Bobby Bergeron: Keeping NOLA Alive

Written on

March 10, 2015

Bobby is humble with a good enough sense of humor that you feel comfortable talking to him almost instantly. That was my first impression of him and it has proved to be true as time went on. We met when I had enough time and resources to be a “DJ” on Core Of Destruction radio. He hosts two shows there, “OUT OF BOUNDS” on Mondays at 9 PM EST/8 PM CST/7 PM MST/6 PM PST and “PARANOIZE RADIO” on Thursdays at 9 PM EST/8 PM CST/7 PM MST/6 PM PST. Bobby is also the bassist of a band from New Orleans called A Hanging and is the founder of a local magazine dubbed Paranoize ‘Zine. It was a fun and insightful interview that I think you will enjoy reading.

Question

DUMB! I have seen you use that phrase a lot. What's that about?

Answer

It's how I express displeasure instead of using profanity! But I say it like a child throwing a tantrum.

Question

I am a big fan of profanity. You tend to use it a lot when you're drunk or as it relates to sports....

Answer

Yes.... Saints games on Sunday.. lots of beer and caps lock and profanity and shots of Fireball Whiskey.

Question

When the fixation with sports start and who are your favorite teams?

Answer

Well, I was brought up a New Orleans Saints fan and that's the only team I follow really. I usually stop watching football when the Saints are knocked out of the playoffs, though the 2009/2010 season when they won Superbowl 44 was one of the greatest moments of my life!

Question

Does your love of music and sports compete with each other or just sort of go hand in hand?

Answer

Nah not really.. Saints games are on Sunday afternoons, so the only time there's any interference is if I'm nursing a hangover from a show the night before, but then again that's when I try the ol' "hair of the dog" method.

Question

You're pretty entangled in the NOLA scene from what I have read in the CoD chat and heard on your radio show some nights. How did that come about?

Answer

When I was in my teens and discovering thrash, a friend turned me onto the metal and punk shows on the local college radio station and they played a lot of local bands and would always mention when shows would happen. Around that time I got reacquainted with a friend who I hadn't talked to in years because his parents split up and he moved to another part of town. He had become a "punk" and was telling me about all the shows he goes to and offered to let me crash at his house and him mom would drop us off at shows at a VFW Hall is a really shady part of town. From my first show, I felt welcome and part of something awesome. A couple of years later, I decided to get more involved the scene and started my first 'zine with a couple of friends, which was called Thrashcore and just immersed myself in the underground music scene of the late 80's.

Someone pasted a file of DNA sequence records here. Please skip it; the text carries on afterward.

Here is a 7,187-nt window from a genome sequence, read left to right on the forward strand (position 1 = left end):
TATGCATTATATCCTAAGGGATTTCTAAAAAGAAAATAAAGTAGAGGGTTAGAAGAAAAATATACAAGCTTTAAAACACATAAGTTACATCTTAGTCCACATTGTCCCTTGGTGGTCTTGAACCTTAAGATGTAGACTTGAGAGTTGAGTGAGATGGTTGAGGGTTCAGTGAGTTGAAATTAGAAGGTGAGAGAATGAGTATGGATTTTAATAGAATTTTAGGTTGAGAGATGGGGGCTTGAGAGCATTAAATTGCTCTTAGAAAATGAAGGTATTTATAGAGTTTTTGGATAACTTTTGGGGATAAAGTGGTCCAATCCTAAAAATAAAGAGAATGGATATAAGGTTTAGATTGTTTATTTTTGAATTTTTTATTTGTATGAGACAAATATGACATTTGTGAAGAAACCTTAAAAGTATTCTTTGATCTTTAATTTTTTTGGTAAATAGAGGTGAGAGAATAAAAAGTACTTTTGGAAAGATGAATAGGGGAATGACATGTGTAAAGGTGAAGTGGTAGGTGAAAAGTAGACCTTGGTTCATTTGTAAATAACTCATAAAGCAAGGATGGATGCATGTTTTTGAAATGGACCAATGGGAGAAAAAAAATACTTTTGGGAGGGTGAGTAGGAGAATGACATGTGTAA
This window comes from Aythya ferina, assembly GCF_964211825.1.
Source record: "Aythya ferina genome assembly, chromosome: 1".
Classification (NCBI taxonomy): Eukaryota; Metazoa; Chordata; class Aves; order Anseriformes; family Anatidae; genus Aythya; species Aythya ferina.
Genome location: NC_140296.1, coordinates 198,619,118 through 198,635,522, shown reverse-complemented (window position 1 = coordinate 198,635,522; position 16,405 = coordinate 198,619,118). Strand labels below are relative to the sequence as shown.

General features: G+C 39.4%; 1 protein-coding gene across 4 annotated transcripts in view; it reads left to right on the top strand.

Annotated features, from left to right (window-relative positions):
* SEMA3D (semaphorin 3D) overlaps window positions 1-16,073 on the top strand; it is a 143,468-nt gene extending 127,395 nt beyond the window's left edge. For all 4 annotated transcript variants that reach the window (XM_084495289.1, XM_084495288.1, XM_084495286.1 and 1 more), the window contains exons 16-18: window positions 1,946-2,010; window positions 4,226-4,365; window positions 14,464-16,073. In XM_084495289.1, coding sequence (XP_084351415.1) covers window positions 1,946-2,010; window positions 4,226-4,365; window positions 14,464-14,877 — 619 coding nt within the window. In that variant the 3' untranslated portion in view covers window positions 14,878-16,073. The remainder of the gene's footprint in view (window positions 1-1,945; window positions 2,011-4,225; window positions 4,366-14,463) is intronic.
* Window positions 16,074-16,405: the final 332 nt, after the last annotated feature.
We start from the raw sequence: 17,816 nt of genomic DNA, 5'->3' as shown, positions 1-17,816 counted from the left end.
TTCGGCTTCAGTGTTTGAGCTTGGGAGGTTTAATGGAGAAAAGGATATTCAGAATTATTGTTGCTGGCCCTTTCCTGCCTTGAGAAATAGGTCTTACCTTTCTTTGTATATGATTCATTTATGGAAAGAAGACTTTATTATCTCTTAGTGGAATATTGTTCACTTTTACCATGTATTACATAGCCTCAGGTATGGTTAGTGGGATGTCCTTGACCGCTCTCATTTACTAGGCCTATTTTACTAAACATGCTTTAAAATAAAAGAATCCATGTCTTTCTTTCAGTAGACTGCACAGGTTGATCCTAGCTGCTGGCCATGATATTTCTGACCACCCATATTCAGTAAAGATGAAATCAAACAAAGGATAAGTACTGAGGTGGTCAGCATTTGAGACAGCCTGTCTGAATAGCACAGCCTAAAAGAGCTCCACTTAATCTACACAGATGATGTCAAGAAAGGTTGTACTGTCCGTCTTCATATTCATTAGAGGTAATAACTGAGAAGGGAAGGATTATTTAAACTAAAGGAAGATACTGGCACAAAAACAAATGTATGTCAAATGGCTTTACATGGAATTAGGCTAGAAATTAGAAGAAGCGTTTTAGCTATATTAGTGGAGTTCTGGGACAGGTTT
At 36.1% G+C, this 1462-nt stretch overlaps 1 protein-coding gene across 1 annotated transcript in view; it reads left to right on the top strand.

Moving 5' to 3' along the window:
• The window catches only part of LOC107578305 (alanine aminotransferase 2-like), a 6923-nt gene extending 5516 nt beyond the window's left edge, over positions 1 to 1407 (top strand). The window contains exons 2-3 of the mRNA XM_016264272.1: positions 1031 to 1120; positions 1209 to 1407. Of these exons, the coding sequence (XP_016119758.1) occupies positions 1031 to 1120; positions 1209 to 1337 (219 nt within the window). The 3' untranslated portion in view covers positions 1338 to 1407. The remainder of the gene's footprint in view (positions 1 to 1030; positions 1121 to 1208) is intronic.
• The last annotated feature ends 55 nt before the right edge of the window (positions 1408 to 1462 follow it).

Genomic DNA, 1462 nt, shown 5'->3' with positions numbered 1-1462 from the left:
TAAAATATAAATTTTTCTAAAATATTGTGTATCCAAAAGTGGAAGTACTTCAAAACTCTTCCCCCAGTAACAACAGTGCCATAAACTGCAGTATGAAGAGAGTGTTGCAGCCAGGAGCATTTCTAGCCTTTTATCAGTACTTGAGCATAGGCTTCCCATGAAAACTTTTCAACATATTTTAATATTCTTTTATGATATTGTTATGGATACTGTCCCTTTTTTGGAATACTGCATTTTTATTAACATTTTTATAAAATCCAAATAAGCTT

Question

Since that time, what can you honestly say is the most memorable gig you have ever been to? Can be memorable in a good or bad way, just one that left a deep impression on you.

Answer

There have been so many, it's hard to pick one! One of the most important was when Eyehategod played in a gutted out restaurant, powered by generators while most of the city still didn't have power a few months following Hurricane Katrina. Mike IX was fresh out of jail, and everyone was just happy to be alive and with friends.

Question

That definitely would have left an impression on me as well. Speaking of which, how did Katrina change the music scene down there, if at all?

Answer

Well, venues were lost, the most important being the Dixie Taverne, and bands split up because members ended up all over the country and some just planted roots where they ended up and never came back home. Though from that, new bands formed, new venues popped up and the scene stayed alive!

Question

That's awesome! So you mentioned your earlier mag, Thrashcore. What happened to that and how did Paranoize come about?

Answer

Well, after a few issues of Thrashcore, I was doing all the work while the other contributors were taking credit, so I just let it die and started my own 'zine, Paranoize, in 1991. After a few false starts, I finally got the first issue out in 1993.

Question

What's the main focus of that zine and how can readers get a hold of an issue?

Answer

The main focus is metal, punk, hardcore, etc. bands from New Orleans and bands from the region that play here enough to be considered adopted local bands. It's free in the New Orleans area wherever I leave a stack laying around, or you can read PDF versions at paranoizenola.com. If you don't live in the New Orleans area and want a print copy, there is ordering info there as well. Or if anyone just wants to mail cash, send $2 to:

Paranoize
P.O. Box 2334
Marrero, LA 70073-2334

Question